What has been done
The following is a timeline showing the measures taken and missed opportunities on the part of Con Edison and the Public Service Commission in their efforts to address stray voltage.
Con Edison History
- Prior to 2004 Con Edison did not look for stray voltage in any formal way. They did not keep adequate records of detections of energized objects nor did they keep adequate records of reported shocks. Con Edison did not look for system failures, so they did not find them, and thus did not fix them and unfortunately did not learn how to improve public safety.
- The decades of not looking, not finding and not fixing the system failures that create energized objects led directly to the death of Jodie Lane on January 16th, 2004.
- After Jodie's death, Con Edison's regulator, the New York State Public Service Commission, mandated that they manually scan all of their assets, as well as those of New York City's Department of Transportation, each year. These initial scans demonstrated the extent of the problem.
- Con Edison realized that manual scanning was expensive, not easily scalable and not particularly effective. They commissioned the Sarnoff Corporation to create a more effective and efficient technology, which resulted in the mobile scanning device in 2006.
- The Jodie S. Lane Public Safety Foundation, because of an agreement with Con Edison, had access to review both the manual and mobile scan data. The Foundation, after analyzing this data, lobbied Con Edison to increase the use of mobile scanning. Even though the Foundation produces a compelling and statistically significant case for how increased mobile scanning reduced pedestrian risk, throughout 2005, 2006 and 2007, Con Edison resisted the full and frequent use of mobile scanning. Mobile scanning only increased from one to four times per year over this three year period.
- Between March 2007 and March 2009, Con Edison changed the stray voltage detection process for traffic lights in order to reduce the reported number of stray voltage detections. This change was made without informing their regulator or the Jodie S. Lane Public Safety Foundation. Even after the Foundation uncovered this change, Con Edison continued to obfuscate the truth. Changing their procedures to create an apparent reduction in stray voltage lowered Con Edison's costs (they did not need to spend money to repair these system failures), clearly choosing profit over customer safety.
- Though the mobile scanning done in New York City has clearly been effective in reducing public risk, including reducing the number of shock events, Con Edison publicly argued that such mobile scanning is not necessary or beneficial upstate, supporting the upstate utility's desire to maintain the ineffectual and dangerous status quo of only one manual scan per year.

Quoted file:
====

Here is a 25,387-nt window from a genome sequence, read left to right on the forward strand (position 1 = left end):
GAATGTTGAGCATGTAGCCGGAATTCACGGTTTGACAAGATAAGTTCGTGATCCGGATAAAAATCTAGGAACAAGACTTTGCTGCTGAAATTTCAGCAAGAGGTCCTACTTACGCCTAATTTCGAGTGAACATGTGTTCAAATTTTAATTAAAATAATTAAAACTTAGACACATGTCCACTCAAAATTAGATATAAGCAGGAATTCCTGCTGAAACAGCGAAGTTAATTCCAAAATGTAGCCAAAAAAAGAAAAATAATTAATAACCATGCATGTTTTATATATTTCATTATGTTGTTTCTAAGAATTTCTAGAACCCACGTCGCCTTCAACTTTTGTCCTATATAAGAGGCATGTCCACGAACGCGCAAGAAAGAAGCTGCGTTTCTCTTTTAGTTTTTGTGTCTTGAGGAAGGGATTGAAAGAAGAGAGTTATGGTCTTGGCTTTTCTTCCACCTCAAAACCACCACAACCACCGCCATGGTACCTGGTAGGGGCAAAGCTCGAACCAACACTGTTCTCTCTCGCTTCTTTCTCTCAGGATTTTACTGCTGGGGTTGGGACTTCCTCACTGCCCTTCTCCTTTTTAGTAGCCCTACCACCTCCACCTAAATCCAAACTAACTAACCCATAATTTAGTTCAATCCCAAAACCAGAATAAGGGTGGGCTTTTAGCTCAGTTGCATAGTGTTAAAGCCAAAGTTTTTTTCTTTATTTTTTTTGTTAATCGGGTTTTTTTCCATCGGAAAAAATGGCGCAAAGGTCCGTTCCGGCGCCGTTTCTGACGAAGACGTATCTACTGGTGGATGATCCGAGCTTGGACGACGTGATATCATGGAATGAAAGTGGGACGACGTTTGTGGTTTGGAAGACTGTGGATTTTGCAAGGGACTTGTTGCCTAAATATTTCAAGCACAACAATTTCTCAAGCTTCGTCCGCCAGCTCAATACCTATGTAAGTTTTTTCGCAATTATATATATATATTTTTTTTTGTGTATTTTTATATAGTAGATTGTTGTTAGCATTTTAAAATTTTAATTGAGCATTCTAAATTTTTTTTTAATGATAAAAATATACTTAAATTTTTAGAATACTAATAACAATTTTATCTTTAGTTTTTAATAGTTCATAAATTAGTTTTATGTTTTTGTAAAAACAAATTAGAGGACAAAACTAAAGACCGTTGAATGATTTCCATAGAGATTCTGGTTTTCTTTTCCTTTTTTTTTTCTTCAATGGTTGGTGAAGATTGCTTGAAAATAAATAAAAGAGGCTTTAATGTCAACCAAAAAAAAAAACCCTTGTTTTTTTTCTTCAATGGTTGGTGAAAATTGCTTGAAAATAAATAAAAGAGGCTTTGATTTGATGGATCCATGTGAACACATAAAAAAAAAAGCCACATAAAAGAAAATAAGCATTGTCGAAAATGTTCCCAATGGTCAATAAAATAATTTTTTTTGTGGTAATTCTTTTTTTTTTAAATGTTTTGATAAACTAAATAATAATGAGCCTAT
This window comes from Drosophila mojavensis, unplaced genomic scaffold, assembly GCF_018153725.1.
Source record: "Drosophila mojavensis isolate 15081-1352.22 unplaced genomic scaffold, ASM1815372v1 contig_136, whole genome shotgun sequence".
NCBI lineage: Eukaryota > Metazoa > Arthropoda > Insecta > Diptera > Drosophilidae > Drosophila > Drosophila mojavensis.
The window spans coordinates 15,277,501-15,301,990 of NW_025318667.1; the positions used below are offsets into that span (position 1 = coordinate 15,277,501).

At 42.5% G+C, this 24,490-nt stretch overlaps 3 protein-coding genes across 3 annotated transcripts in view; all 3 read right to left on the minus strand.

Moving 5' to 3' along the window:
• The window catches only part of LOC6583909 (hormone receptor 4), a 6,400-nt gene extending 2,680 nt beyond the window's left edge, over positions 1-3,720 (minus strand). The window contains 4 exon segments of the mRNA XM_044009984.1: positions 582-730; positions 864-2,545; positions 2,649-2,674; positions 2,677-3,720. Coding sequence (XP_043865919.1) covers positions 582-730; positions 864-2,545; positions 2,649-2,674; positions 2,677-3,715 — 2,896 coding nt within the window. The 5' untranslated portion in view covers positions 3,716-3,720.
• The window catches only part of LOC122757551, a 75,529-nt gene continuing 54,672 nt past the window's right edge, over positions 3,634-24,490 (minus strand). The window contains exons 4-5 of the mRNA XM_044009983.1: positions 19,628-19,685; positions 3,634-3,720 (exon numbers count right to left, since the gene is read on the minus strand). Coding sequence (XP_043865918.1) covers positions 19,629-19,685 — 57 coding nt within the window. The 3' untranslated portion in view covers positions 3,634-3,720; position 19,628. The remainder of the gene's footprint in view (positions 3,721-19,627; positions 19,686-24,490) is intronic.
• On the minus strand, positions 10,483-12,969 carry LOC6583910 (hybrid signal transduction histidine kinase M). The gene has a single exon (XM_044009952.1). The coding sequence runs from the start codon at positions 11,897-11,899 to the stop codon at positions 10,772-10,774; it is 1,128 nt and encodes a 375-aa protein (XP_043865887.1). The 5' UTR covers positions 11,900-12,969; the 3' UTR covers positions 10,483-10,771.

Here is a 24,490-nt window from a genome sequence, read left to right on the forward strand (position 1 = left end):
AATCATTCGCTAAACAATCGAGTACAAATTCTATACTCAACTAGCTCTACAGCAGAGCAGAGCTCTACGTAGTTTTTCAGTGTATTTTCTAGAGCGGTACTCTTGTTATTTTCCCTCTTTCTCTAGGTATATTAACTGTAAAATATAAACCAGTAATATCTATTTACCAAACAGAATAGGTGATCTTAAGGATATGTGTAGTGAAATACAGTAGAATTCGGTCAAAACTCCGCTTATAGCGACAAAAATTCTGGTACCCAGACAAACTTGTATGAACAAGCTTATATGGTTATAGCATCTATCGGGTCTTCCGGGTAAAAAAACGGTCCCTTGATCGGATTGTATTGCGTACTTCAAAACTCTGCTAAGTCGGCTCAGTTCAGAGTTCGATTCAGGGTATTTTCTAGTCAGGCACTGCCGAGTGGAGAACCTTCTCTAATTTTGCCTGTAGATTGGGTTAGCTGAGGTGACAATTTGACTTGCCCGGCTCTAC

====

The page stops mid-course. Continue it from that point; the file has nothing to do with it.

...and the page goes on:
- In January 2008, Con Edison published a press release stating that shocks had been reduced by 80%. This was a clear misrepresentation of the facts.
- After years of lobbying by the Jodie S. Lane Public Safety Foundation, Con Edison performed eleven mobile scans in 2008 and twelve in 2009. Between 2004 and 2008, pedestrian and pet shocks declined by approximately 67%.
The Public Service Commission (PSC) History
- Prior to 2004 the PSC did not require good stray voltage recordkeeping nor did they require the New York State utilities to look for stray voltage. The PSC had no data to determine if their utilities were providing power safely.
- After the death of Jodie Lane, the PSC required one manual scan of all Con Edison assets each year.
- In 2005 mobile scanning technology was developed and proven to be far superior to manual scanning. However, the PSC did not certify this technology for several years, ensuring limited use by the New York State utilities the PSC regulates.
- In 2008 the PSC finally certified the SVD2000 mobile scanning truck; however they did not certify the complete mobile scanning process. The PSC did not certify the post truck alarm procedures. By not certifying the process after the truck alarm sounds, all that the rate payer is asssured of is that the truck will alarm, not that the procedures that follow the alarm will identify the actual energized object and its location.
- In 2009, the PSC is made aware of Con Edison’s manipulation of the stray voltage detection process for traffic lights. The PSC did not admonish nor penalize Con Edison and instead argued that no enforcement was justified given the PSC's original order regarding stray voltage. Astonishingly, the PSC did not modify the order to ensure this type of behavior would be penalized in the future.
- After years of lobbying by the Jodie S. Lane Public Safety Foundation, the PSC required Con Edison to perform twelve mobile scans per year starting in 2009.
- The PSC orders the upstate utilities to perform one mobile scan per year starting in 2009, even though the Foundation makes a clear data-backed case that this is not sufficient. The first mobile scan in Upstate NY started in October 2009 and was completed by year end.